How can catastrophic events be used to support Hutton's geologic principle of 'Uniformitarianism'?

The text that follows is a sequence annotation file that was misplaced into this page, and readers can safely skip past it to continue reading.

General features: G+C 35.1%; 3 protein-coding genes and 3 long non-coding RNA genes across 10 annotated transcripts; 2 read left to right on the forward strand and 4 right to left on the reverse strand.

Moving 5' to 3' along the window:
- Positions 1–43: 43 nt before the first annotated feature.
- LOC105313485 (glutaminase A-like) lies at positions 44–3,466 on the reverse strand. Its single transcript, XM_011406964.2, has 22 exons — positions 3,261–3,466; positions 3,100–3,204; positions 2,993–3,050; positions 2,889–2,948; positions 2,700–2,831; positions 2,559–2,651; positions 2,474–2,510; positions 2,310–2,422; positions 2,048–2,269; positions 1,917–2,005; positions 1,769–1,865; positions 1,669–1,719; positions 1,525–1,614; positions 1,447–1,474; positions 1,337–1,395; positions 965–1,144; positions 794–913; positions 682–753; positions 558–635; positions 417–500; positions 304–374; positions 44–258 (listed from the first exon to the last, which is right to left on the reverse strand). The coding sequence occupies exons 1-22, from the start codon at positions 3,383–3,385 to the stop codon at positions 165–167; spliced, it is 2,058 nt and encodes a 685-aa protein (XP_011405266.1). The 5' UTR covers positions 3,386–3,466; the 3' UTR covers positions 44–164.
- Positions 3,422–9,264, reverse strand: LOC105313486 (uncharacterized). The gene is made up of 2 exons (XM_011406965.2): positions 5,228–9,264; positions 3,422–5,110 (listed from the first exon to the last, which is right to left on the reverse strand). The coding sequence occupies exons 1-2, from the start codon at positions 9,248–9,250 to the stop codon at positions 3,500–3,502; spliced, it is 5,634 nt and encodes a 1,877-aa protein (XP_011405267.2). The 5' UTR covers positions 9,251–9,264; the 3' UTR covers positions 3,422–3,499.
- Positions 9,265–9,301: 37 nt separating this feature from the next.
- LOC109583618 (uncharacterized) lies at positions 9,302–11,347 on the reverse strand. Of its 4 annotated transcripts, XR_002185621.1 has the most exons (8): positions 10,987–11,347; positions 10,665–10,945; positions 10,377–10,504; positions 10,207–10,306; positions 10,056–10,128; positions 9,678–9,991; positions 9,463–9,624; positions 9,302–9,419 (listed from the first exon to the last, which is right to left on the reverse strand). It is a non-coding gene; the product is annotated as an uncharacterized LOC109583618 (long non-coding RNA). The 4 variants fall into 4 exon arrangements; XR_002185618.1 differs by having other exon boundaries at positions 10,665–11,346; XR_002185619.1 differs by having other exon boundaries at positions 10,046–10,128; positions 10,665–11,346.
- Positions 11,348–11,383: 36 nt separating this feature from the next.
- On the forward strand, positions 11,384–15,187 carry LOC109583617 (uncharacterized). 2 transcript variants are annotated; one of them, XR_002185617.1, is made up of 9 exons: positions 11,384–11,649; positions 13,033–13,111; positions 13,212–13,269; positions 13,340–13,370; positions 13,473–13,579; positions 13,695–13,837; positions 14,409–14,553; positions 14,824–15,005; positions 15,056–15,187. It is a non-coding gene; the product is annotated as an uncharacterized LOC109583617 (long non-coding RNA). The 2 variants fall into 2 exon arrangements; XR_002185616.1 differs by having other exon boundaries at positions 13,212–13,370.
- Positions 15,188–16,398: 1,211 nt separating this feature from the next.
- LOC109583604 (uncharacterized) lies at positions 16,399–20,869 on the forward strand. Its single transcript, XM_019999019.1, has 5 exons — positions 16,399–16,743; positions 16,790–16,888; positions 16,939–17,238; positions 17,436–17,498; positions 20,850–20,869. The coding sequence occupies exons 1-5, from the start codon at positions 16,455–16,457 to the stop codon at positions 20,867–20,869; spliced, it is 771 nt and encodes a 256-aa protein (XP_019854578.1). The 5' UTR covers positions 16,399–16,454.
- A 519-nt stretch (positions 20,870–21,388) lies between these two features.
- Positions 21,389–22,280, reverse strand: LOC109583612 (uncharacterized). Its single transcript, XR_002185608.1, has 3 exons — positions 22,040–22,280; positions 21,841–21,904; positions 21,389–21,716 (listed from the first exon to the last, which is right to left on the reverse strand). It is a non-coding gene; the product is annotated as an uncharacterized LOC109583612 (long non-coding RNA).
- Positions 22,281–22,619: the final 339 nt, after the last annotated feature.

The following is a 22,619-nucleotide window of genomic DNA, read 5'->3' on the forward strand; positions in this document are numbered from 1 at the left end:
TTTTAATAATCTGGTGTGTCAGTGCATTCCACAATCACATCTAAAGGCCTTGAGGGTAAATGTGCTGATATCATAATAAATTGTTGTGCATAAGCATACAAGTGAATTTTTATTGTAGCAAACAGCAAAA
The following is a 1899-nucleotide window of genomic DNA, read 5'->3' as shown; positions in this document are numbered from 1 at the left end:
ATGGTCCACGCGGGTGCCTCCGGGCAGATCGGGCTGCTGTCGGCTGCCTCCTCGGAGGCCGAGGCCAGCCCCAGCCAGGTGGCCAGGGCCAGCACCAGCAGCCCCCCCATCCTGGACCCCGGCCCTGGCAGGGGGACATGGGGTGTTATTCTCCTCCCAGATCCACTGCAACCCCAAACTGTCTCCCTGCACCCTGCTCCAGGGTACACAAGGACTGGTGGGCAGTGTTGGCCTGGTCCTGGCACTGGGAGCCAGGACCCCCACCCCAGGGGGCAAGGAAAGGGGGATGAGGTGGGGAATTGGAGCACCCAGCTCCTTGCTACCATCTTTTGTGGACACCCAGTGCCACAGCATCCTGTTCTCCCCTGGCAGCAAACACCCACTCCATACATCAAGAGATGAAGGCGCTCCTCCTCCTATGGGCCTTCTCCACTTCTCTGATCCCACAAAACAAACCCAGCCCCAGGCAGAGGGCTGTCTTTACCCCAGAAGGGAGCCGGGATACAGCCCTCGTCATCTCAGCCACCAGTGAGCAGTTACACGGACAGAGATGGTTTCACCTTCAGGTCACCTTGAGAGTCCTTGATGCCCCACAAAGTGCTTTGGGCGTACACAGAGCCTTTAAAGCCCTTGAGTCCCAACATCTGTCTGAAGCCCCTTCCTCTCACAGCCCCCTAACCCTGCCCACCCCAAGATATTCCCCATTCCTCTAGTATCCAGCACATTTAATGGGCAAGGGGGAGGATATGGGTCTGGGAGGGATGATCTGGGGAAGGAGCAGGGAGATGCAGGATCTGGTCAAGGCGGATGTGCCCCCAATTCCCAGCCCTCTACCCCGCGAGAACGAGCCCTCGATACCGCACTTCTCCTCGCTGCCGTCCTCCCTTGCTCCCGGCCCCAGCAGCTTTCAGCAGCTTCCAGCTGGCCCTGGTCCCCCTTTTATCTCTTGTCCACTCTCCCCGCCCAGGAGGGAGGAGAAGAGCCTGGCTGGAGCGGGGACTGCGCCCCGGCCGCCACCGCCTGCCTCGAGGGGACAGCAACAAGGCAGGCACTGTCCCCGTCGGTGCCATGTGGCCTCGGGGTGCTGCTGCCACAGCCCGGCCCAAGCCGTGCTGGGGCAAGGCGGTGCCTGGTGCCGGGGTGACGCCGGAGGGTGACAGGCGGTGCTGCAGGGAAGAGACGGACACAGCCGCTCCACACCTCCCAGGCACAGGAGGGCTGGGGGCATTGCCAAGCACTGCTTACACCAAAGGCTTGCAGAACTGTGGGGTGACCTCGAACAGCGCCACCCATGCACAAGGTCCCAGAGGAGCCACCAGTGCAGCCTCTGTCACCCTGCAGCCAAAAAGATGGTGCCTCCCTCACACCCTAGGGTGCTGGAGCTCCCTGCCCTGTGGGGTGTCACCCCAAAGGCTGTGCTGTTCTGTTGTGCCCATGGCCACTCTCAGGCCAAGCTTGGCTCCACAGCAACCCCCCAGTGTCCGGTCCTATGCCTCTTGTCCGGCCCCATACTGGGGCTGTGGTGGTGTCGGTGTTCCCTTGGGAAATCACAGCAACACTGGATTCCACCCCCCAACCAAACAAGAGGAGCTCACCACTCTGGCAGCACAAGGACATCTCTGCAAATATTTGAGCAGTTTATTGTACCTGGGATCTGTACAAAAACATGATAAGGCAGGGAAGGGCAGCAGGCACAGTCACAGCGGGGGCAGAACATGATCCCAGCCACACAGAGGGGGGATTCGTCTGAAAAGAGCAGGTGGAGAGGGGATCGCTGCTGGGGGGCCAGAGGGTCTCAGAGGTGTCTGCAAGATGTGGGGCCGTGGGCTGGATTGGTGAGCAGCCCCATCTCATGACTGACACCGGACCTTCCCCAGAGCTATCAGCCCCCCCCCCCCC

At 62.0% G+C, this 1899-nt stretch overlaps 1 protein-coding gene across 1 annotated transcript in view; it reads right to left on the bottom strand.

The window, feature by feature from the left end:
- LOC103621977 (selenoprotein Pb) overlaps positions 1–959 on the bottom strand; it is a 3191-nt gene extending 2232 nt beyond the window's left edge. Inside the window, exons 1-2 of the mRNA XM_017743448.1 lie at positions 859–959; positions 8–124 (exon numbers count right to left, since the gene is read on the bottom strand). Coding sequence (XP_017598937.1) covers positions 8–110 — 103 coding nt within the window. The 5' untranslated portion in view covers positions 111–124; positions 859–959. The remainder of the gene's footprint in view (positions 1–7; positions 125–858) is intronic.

First, let's define uniformitarianism. It is the postulation that the geologic principles that operated in the past are the same as those that are operating today. The opposite view is supposed to be catastrophism, the postulation that Earth's geologic features are a result of sudden and catastrophic processes that are not currently in action today. Catastrophic events, however, are perfectly compatible with uniformitarianism, as events such as flooding can occur due to normal processes such as headward erosion toward large bodies of water, and climatic caused ice melting during periods of glaciations. Large meteor impacts have been recorded in the past, and so have eruptions of supervolcanoes. These catastrophic events are going to occur again and are considered a part of, just not a highly predictable part of, the geologic cycle.